1) The patient is in a terminal condition (as defined in ORC 2133.01); AND
2) The physician assistant's supervising physician initially prescribed the substance for the patient;
3) The prescription is for an amount that does not exceed the amount necessary for the patient's use in a single twenty-four-hour period.
Number 1 through 3 above only apply to patients in a terminal condition. If your patient is not terminal, this does not apply to you.
The restrictions on prescriptive authority in ORC Section 4730.411, division (A) of this section (terminal patients) do not apply if a physician assistant issues the prescription to the patient from any of the following locations:
(1) A hospital registered under section 3701.07 of the Revised Code;
(2) An entity owned or controlled, in whole or in part, by a hospital or by an entity that owns or controls, in whole or in part, one or more hospitals;
(3) A health care facility operated by the department of mental health or the department of developmental disabilities;
(4) A nursing home licensed under section 3721.02 of the Revised Code or by a political subdivision certified under section 3721.09 of the Revised Code;
(5) A county home or district home operated under Chapter 5155. of the Revised Code that is certified under the medicare or medicaid program;
(6) A hospice care program, as defined in section 3712.01 of the Revised Code;
(7) A community mental health agency, as defined in section 5122.01 of the Revised Code;
(8) An ambulatory surgical facility, as defined in section 3702.30 of the Revised Code;
(9) A freestanding birthing center, as defined in section 3702.51 of the Revised Code;
(10) A federally qualified health center, as defined in section 3701.047 of the Revised Code;
(11) A federally qualified health center look-alike, as defined in section 3701.047 of the Revised Code;
(12) A health care office or facility operated by the board of health of a city or general health district or the authority having the duties of a board of health under section 3709.05 of the Revised Code;
Numbers 1 through 12 are practice locations regulated by the state. Those locations may have their own policies that dictate PA prescribing. The law, though, allows PAs to prescribe up to 7 days of Schedule II without the patient being seen by your supervising physician.
(13) A site where a medical practice is operated, but only if the practice is comprised of one or more physicians who also are owners of the practice; the practice is organized to provide direct patient care; and the physician assistant has entered into a supervisory agreement with at least one of the physician owners who practices primarily at that site.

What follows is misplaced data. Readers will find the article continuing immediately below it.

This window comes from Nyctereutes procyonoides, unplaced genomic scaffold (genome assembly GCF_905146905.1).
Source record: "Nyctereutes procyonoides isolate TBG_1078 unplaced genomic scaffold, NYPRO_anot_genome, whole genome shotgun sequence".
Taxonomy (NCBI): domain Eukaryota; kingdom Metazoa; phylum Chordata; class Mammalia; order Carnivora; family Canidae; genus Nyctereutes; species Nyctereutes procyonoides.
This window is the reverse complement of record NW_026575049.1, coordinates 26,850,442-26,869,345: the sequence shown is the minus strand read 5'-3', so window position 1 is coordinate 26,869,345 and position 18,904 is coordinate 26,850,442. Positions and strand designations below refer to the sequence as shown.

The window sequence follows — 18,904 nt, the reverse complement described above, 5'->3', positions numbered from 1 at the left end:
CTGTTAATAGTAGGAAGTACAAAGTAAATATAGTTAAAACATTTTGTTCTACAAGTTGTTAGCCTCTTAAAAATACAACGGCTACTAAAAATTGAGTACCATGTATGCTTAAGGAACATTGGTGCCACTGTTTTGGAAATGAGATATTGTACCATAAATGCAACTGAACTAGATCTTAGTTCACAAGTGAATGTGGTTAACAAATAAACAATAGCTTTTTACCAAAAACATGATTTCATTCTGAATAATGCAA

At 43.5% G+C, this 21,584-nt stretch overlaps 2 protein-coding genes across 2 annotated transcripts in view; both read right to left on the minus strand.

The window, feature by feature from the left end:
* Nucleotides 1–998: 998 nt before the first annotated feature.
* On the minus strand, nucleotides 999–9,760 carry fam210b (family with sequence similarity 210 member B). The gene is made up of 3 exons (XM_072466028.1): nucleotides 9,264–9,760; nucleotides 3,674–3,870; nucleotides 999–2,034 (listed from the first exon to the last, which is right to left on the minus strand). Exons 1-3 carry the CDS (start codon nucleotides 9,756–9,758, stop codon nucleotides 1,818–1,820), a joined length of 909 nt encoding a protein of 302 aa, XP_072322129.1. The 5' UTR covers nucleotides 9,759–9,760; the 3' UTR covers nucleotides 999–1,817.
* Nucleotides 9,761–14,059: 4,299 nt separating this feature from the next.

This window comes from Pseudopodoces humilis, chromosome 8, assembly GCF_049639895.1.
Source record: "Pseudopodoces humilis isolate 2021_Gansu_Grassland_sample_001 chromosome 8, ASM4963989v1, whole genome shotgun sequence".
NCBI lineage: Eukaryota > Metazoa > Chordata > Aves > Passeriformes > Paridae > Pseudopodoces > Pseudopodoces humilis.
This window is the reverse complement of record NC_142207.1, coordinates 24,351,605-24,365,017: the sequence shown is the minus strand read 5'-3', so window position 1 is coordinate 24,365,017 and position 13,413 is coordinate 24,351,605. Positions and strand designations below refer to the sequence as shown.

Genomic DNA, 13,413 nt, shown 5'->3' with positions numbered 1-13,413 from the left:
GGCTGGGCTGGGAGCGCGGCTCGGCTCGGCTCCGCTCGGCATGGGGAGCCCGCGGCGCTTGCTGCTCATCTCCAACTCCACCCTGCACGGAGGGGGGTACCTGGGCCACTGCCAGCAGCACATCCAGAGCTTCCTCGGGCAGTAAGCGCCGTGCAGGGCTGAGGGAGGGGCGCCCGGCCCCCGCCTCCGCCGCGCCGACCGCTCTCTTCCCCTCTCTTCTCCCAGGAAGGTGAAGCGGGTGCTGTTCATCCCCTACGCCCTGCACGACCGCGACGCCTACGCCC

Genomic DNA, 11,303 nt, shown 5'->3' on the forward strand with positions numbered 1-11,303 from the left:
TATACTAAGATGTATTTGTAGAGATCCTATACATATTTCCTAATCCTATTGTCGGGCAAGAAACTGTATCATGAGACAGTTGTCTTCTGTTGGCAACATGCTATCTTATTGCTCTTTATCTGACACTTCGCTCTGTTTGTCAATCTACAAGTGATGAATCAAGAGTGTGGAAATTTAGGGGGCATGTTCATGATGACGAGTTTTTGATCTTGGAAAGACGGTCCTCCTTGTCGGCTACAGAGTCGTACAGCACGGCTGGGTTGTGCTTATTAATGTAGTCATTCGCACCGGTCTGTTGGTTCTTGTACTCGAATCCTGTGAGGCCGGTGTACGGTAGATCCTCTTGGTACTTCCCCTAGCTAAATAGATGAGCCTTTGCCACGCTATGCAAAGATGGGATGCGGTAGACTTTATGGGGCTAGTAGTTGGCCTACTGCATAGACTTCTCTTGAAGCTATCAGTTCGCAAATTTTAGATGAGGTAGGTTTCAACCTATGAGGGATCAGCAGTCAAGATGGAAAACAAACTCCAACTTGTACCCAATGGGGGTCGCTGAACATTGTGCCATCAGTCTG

Number 13 refers to private practices BUT only those practices that are owned by a physician(s). If your private practice is NOT OWNED by a physician, you cannot prescribe any Schedule II medications.
If the practice is owned by a physician, a PA can prescribe up to 7 days of Schedule II without the patient seeing the supervising physician. If your supervising physician has seen the patient before, and the patient is seeking a refill, you may prescribe any amount, but common sense would indicate no more than 30 days.
A physician assistant shall not issue to a patient a prescription for a schedule II controlled substance from a convenience care clinic even if the clinic is owned or operated by an entity specified in Section 4730.411 (B) ORC.
Formulary Update Requests
If you would like to request formulary updates for specific drugs either not appearing on the PA formulary or in a different category, please use this FORM and send it to the Physician Assistant Policy Committee at the Ohio State Medical Board.
Ohio PAs may apply for their DEA number during their provisional period.
Ohio PAs may prescribe Schedule II-V.
Once you have updated your registration on the DEA website for Schedule II, you will need to wait to prescribe Schedule II until you receive a new certificate from the DEA. This will come by regular mail and will take about a week.